Main Chart of the Sierra Estrella Mountains and Old Maricopa area

First of all, let me say that it is not easy to identify and confirm any names relating to the Estrellas. The problem is that most places (peaks, valleys, ravines, passes, washes, ridges, canyons, etc...) have no official names on maps, even those that are in common use in communities around the area. Many of the names I learned as a child are not found anywhere. Even the names that are used are often wrong. Actually only two or three places have "good" names, but these are often wrongly attributed to other points. Only Monetezuma Head and Monument Hill are usually identified correctly on maps and in popular usage, except that few people have actually seen Montezuma's Head and Monument Hill is only noteworthy because it is "ground zero" for all legal geographic renderings in Arizona. Even so, it was formally known as Boundary Knoll. Perhaps the worst offenders are Butterfly Peak (Correct on USGS maps, but almost always situated incorrectly in popular usage). The Arizona Republic is a major ofender here. Let me get this straight. The big, tall peak that looks like a bat - yes, the tallest one in the Phoenix Metro area - is not Butterfly Peak. OK! Also, Montezuma Sleeping is not realy a peak either, or it shouldn't be. The way I learned it is that Montezuma Sleeping is the outline of the old Aztec warrior, and goes from the South end of the range near Montezuma Peak up to the Montezuma Sleeping point, for about 10 miles. That is what the diaries from the 1840s and 50s say, based on old legends. And on it goes...

I tell you nothing is easy when it comes to names in the Estrellas. Below is a list of the names I have run accross in the last 50 years. Most are "good" names and have been collaborated by third parties. Some I have heard nowhere else. There are probably other names I don't know that are in local use. Take the example of "Hummingbird Canyon". There is a Hummingbird canyon, named by the Pimas. A lady at St John's pointed it out to me, as she did some other points. So I put it down on the map, beliving her to be correct. Why not? Another case is Quartz Peak, up in the northern area. I know there is a Quartz Peak, I even have pictures of it. Now the problem is placing it on a map. I even asked officials at the Estrella Park and they said they had heard of it, but didn't know exactly which peak it was. The same is true of Beardache Hill. I know it is high point on the northern part of the Estrellas, but not exactly sure which one. It may be the same as Monument Mountain or possibly the one next to it.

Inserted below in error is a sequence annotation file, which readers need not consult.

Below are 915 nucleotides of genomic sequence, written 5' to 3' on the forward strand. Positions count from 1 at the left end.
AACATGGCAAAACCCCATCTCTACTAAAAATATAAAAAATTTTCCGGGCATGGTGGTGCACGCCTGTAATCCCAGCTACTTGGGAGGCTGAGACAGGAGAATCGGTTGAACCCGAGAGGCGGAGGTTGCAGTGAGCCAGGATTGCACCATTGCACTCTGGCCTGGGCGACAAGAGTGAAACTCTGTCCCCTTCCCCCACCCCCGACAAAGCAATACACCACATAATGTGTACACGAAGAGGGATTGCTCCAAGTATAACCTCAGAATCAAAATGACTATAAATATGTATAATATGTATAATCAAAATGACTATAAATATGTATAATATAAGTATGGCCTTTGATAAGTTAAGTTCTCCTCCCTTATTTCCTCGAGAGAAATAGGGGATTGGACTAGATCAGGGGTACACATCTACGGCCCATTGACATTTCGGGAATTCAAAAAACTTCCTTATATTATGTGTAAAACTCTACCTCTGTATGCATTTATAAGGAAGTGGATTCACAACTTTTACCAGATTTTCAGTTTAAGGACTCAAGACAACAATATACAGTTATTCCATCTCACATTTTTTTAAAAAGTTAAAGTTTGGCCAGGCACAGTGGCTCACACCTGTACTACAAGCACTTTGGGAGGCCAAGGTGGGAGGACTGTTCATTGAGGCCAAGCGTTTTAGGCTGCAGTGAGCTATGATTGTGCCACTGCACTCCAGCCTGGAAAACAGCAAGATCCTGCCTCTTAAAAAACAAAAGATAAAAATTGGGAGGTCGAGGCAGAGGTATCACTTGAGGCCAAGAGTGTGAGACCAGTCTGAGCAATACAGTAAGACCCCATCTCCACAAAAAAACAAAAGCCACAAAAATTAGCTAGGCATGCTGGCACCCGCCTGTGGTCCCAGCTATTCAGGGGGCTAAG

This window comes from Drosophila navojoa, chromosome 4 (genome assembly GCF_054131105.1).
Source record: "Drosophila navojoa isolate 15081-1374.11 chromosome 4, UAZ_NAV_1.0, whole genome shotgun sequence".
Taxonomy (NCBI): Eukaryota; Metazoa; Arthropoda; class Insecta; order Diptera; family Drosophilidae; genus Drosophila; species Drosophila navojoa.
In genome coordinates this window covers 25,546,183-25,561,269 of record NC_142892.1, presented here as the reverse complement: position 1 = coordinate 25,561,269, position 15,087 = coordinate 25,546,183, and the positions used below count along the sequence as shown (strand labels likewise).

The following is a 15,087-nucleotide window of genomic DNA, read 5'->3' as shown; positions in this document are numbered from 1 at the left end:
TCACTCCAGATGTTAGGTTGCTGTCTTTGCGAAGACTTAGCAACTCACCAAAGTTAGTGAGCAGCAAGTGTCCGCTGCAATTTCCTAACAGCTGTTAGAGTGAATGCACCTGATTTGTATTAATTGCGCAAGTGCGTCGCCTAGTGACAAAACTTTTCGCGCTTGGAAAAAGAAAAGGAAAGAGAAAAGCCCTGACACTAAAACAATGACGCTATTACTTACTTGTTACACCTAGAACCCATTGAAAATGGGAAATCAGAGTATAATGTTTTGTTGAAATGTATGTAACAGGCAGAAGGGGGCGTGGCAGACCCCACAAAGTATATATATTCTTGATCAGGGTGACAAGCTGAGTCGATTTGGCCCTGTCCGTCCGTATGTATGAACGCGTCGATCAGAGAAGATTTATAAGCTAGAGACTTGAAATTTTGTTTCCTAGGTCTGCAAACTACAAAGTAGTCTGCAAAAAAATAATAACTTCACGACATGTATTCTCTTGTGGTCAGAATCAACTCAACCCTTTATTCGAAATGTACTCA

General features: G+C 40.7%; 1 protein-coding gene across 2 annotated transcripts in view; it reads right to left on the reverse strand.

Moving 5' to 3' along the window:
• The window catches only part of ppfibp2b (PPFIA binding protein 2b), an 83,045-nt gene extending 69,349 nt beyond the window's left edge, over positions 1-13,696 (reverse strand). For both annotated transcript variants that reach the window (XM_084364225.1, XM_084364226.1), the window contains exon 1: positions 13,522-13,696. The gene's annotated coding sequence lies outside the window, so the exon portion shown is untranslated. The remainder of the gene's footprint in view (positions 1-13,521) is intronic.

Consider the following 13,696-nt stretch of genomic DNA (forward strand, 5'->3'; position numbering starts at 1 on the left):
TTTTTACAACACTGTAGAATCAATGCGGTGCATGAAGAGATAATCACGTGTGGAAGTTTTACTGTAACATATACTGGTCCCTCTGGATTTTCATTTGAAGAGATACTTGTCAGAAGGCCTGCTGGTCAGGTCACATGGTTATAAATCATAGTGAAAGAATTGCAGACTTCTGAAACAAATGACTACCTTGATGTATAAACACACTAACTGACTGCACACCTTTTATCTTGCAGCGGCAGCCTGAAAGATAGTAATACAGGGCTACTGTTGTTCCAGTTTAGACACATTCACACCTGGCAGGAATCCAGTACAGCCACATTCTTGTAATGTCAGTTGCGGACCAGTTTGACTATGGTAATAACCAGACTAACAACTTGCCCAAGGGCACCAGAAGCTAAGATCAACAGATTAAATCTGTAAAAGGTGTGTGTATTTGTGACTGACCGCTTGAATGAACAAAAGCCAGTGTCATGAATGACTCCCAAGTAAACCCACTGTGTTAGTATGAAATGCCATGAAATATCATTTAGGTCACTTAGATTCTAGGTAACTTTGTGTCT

. I have collected quite a few maps and charts of the Sierra Estrella region, mostly trying to identify location names.

Based upon official US Geological Survey documents I created the map below (map0001a). On this chart I will attempt to identify names and locations of all places cited in old documents and/or on this site. I will label each place by category, using a letter/number combination as follows: (M) Main geographic features, such as ranges, peaks, etc; (N) Secondary geographic features, such as valleys and ridges; [C] Cities and communities; [T] Treasure sites; [P] petroglyph sites; [R] Rivers and washes; [B] Battle and outlaw related; [C] Mining claims and prospecting; [E] Other points of interest

[M] Main geographic features

[N] Secondary geographic features

[C] Cities and communities

[T] Treasure sites

[W] Washes, rivers and wells

[W] Roads, routes, trails

[B] Battle and outlaw related

[E] Other points of interest

Other Features of Interest (not individualized)

Location maps

Following are three maps used to place and identify the points

Map0001a. The figure above is my own rendition of the area, based on a USGS map. I have labeled all known points listed above on the map.

Map0001b. Detail of the southern part of the Estrellas, based on map above.

MAp9202. The above represents the same area, but based on a satellite photo.

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